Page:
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As long as they still feel some pain, more than a third of workers recently surveyed say it is acceptable for them to stay home and receive workers’ compensation benefits even when their doctors say they should return to work.
The results come from a survey of 1,004 adults called Public Attitude Monitor 1999, conducted by the Insurance Research Council in Malvern, PA. The survey shows that 35% of respondents think that behavior is almost always acceptable. That figure is twice as high as the 17% of respondents who said the same thing in a 1992 survey.
IRC senior vice president Elizabeth Sprinkel says the results could indicate a change in the public’s attitude toward occupational health.
"This change in attitude may be attributable to greater skepticism about medical decisions or possibly greater reliance on the individual’s personal assessment of his or her amount of pain and ability to perform job duties," Sprinkel says.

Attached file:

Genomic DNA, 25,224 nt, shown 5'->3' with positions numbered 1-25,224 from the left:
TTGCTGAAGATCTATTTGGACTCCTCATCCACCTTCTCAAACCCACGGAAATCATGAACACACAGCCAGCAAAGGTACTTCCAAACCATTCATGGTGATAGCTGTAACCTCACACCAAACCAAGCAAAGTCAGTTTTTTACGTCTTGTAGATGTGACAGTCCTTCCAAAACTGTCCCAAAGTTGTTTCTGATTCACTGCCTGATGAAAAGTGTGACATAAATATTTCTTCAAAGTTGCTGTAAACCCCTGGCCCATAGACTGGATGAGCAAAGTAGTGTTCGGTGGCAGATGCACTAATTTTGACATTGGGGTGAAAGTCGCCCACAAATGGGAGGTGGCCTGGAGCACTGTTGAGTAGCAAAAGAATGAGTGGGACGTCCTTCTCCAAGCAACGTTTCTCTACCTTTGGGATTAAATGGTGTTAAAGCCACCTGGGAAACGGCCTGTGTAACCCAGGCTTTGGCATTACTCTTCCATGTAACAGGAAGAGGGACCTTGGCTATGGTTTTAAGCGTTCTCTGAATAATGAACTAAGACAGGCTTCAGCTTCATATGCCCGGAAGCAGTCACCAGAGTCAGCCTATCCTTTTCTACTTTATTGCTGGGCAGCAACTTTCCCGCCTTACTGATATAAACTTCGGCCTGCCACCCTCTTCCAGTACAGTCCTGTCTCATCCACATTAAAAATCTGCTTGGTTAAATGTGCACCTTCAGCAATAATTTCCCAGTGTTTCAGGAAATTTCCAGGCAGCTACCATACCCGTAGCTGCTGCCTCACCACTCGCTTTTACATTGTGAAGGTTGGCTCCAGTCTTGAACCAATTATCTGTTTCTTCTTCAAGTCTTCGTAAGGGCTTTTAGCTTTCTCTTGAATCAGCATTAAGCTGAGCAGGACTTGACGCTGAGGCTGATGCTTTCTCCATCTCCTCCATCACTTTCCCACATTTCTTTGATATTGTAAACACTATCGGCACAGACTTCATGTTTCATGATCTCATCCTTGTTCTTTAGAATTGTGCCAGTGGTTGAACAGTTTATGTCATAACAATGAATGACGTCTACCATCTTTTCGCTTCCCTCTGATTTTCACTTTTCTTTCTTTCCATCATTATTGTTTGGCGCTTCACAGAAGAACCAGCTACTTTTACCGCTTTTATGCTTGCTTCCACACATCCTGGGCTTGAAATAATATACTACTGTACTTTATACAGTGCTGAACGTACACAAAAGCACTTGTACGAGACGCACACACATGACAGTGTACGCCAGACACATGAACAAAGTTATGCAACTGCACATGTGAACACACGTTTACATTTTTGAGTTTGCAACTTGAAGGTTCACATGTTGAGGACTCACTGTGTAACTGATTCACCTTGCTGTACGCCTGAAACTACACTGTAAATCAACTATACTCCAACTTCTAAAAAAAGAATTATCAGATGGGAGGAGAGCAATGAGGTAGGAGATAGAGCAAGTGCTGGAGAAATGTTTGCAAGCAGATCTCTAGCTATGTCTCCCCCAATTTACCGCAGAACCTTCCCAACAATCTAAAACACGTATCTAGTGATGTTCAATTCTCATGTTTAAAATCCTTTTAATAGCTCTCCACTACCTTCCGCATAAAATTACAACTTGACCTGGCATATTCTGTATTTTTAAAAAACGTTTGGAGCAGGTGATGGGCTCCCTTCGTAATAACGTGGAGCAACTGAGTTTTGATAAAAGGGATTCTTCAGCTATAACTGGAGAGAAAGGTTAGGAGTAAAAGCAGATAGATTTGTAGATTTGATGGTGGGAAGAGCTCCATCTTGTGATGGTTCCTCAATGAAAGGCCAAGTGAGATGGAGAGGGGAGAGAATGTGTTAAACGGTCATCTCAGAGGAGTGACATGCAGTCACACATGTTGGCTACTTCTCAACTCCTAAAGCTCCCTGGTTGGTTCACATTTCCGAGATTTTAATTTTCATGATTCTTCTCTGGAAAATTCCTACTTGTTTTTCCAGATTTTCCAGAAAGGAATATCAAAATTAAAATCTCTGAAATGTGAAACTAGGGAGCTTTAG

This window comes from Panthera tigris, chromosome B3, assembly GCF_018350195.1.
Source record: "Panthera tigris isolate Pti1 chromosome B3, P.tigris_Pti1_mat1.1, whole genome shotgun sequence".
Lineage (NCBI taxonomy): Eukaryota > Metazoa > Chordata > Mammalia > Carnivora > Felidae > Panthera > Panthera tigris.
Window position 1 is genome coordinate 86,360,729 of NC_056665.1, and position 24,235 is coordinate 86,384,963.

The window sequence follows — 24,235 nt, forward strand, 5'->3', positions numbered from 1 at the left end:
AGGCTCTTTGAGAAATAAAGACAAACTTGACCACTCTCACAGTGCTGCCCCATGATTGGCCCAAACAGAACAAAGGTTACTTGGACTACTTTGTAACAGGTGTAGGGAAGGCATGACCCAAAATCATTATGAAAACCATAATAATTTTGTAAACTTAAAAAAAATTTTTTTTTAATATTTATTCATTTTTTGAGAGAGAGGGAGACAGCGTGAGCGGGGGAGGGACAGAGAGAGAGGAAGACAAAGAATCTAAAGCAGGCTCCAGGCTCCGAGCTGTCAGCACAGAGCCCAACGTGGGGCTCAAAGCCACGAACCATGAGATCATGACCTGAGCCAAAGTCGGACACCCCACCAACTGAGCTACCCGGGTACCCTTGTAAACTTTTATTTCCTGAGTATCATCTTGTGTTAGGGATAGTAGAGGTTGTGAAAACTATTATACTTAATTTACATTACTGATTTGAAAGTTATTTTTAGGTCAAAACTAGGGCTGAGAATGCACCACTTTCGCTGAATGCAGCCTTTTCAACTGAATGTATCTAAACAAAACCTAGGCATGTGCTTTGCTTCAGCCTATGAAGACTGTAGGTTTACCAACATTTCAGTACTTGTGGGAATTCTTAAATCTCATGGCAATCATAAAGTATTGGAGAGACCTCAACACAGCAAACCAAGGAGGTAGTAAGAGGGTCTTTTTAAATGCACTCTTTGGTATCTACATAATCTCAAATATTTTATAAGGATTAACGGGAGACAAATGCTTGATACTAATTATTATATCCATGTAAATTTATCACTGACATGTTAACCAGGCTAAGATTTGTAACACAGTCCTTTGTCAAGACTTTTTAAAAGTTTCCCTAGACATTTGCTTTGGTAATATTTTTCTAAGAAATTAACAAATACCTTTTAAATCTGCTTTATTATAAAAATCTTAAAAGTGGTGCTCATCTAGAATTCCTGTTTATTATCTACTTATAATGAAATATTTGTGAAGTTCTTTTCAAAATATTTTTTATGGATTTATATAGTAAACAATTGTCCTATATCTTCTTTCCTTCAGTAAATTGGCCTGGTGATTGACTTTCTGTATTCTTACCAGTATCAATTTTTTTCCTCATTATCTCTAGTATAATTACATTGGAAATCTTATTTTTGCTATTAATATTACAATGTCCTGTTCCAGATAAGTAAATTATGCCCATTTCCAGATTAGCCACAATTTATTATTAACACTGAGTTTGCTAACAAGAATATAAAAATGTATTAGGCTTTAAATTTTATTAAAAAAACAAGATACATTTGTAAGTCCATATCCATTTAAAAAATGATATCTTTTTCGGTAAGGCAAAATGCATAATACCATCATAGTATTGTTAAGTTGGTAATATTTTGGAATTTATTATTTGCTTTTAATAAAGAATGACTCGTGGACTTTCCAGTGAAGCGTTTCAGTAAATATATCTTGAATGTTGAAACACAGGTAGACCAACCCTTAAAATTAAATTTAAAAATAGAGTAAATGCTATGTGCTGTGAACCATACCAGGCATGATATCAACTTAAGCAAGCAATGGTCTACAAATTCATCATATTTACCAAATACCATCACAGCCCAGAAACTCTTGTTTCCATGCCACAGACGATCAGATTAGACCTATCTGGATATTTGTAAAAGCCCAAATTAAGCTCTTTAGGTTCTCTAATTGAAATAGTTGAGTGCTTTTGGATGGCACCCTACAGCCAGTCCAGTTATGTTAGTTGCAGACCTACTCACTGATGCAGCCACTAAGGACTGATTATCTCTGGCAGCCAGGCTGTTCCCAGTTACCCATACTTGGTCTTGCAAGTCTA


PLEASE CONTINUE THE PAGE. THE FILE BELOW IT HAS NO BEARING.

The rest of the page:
The news is not all discouraging, however. In the same survey, more than 90% of the respondents thought that other fraudulent workers’ comp activities are usually not or almost never acceptable.
Copies of the study are available for $10 each. For more information, contact: Elizabeth Sprinkel, Insurance Research Council, 718 Providence Road, Malvern, PA 19355-0725. Telephone: (610) 644-2212. Fax (610) 640-5388. E-mail: irc@cpcuiia. org. Web: www.ircweb.org.